Camping with dogs can be a lot of fun, but it requires you to be prepared.
Follow these tips for dog camping that show you how to make DIY Dog Tags to keep your pet happy, safe, and healthy on your trip.This post was sponsored content when originally published and has since been updated.
Our dog, Cooper, loves to go camping with us. He gets excited when we are packing the car and shakes with excitement until we put him in the vehicle.
He settles down once we get on the road and is happy when we arrive at the campground.
Here are our tips for camping with your dog.
Tips for Camping with Dogs
Keep your dog safe from wild animals – Do not leave your dog unattended outside your tent or RV.
You never know when a critter might come up and mess with them.
Check your dog for ticks – We have pulled several ticks off our dog while camping.
Check them again after you get home.
Make sure to have proper identification on the dog – Does your dog have tags with their name and a phone number to reach you? How would someone reach you if you do not get reception on your phone at the campground?
Create a temporary ID tag for your dog.
Directions can be found at the bottom of this post.
How to Keep your Dog Cool While Camping
Keep the dog cooled off – When camping with dogs during warm months, so it is important to keep your dog comfortable in the heat.
Make sure the dog has plenty of fresh water – Have fresh water available for your dog at all times. You can do this with a self-filling water bowl, which is fun and easy to make with a soda bottle.
How to Make a Self-Filling Water Bowl
- Wash out the bottle and remove any labels.
- Cut a hole in the bottle about an inch or two from the bottom, depending on how deep you want your water.
- Cover the hole with your finger, fill it with water, replace the lid, then set the bottle into the water dish. The water will fill the bowl until the hole is covered and won’t overflow. The vacuum pressure in the bottle keeps it from filling too much. As the water level goes down, the bottle will automatically fill until the hole is covered again.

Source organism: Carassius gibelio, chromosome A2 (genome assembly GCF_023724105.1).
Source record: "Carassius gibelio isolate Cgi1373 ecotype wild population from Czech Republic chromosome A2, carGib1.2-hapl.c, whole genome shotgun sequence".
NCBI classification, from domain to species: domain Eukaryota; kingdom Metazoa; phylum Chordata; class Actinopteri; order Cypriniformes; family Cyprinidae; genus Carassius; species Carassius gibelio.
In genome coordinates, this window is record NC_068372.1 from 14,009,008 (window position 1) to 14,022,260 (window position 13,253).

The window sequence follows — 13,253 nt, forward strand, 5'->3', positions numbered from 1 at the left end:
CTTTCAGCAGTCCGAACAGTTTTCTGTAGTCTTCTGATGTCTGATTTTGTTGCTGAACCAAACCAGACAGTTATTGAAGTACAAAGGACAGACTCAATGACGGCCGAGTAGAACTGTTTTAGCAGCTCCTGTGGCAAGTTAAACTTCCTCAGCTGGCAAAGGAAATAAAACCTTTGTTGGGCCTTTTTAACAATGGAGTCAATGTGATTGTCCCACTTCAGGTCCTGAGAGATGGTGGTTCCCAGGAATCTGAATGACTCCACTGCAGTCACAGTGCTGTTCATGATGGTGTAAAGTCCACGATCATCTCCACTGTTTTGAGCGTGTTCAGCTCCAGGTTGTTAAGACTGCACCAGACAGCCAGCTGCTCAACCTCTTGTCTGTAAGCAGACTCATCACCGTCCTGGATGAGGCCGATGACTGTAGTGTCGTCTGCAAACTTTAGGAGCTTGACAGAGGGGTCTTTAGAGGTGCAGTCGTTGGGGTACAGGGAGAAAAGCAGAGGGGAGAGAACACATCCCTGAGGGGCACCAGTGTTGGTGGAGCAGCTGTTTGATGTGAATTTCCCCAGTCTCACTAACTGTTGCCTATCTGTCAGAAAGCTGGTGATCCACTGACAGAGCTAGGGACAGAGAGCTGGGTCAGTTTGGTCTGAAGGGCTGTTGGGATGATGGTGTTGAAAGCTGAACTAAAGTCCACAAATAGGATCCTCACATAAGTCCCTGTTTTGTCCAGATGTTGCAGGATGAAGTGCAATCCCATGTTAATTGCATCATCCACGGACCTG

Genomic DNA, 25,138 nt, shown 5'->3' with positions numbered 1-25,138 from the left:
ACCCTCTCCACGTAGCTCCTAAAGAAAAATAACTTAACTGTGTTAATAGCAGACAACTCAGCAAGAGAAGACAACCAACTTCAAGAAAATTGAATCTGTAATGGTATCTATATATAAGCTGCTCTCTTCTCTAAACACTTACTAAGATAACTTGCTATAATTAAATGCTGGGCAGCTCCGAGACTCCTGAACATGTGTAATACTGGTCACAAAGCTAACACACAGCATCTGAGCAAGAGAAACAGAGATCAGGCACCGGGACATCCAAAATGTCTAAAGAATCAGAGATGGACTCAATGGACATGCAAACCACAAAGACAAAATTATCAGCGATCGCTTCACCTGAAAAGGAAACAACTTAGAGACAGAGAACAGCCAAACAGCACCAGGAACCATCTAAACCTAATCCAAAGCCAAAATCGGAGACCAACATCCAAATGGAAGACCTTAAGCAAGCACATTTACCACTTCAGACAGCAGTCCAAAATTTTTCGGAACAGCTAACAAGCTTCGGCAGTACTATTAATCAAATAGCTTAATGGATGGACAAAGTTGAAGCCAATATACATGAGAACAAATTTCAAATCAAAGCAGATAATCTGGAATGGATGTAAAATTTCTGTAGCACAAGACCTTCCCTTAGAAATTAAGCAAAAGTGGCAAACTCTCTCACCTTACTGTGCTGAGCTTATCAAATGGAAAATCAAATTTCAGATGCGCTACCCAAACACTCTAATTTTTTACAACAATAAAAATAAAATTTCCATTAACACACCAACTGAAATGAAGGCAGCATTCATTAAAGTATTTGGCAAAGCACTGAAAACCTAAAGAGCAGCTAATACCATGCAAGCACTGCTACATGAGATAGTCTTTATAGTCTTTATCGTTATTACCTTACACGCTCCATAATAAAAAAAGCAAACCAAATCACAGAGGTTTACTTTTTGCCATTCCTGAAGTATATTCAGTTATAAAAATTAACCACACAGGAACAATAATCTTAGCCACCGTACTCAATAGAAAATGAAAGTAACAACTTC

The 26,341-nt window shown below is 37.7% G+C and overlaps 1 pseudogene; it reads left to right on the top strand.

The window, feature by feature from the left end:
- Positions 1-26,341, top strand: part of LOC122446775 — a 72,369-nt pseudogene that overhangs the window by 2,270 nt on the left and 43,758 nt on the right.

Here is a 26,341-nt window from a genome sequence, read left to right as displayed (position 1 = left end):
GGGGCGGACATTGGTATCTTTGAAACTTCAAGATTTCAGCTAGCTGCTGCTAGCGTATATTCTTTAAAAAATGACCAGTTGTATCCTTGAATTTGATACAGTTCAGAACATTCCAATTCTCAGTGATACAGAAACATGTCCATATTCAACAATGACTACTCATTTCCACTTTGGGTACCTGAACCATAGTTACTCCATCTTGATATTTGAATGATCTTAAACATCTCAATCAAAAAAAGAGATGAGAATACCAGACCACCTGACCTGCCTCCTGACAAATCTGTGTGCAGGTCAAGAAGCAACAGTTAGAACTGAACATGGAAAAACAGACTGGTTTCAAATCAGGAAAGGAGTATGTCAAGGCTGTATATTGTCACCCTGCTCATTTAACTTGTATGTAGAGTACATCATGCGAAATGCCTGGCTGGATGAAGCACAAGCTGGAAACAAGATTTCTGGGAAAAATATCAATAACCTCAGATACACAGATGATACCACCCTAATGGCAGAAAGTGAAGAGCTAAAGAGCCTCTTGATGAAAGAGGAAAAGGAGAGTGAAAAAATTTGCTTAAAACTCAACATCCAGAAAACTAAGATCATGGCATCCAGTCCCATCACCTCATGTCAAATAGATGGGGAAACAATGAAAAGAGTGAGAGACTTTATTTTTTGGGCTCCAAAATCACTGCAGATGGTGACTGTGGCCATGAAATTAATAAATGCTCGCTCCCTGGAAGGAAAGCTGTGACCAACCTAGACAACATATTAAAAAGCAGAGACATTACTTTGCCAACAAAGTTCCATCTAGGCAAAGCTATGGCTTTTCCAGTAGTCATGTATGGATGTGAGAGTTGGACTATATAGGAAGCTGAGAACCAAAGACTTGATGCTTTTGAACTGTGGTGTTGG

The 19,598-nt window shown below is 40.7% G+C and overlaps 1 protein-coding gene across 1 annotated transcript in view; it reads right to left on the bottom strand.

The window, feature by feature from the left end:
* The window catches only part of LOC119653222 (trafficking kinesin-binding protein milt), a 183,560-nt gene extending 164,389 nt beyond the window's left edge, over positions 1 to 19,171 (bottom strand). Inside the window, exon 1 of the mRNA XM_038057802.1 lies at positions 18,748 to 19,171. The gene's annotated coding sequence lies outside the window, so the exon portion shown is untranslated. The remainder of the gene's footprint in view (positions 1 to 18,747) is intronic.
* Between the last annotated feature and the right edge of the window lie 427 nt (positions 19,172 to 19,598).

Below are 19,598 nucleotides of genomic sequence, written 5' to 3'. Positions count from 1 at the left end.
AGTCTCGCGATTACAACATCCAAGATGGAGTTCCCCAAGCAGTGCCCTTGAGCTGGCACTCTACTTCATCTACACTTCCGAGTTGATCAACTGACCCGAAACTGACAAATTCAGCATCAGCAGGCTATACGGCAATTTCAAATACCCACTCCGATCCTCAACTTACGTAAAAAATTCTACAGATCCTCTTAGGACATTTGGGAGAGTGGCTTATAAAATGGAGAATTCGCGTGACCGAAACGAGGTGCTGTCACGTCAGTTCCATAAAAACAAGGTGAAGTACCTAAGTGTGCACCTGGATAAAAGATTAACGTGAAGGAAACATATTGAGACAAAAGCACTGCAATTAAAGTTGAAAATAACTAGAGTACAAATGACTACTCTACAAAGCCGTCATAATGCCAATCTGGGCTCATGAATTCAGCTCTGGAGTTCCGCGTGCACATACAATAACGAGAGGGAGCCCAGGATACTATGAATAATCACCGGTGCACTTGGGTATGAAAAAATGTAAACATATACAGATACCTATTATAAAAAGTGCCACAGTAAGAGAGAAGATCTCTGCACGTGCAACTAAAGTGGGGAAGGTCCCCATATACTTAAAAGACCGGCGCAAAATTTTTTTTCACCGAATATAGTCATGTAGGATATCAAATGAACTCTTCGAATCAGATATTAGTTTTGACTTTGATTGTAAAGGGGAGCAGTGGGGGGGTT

Shade – Make sure your dog has shade to lay in.
The sun might feel good to you, but your dog can get too hot.
Use a fan – We bring a dog crate with us for Copper to rest or sleep in.
We set it up in the shade and then blow a fan on it. This was very effective in the heat of the day.
You can also use a cooling mat or give them a frozen dog treat.
Walk during cooler hours – Make sure to walk your dog during the cooler times of the day, which are morning or evening hours.
Cooper has a tendency to get a seizure when he is overheated.
I am happy to report that we have kept him cool and he has been seizure-free for years.
Do you take your dog out camping, hiking, or to other activities?
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- Key Tags with Split Rings
- Write your dog’s name and a phone number to reach you on one side of the tag.
- Write the campground name and your site number on the other side of the tag.
- Attach the tag to your dog’s collar.
Create the tags before you leave home. If you do not know which site number you are going to be in, add it to the tag once you get checked in
These temporary DIY Dog Tags will be helpful if your dog separates from you at the campground.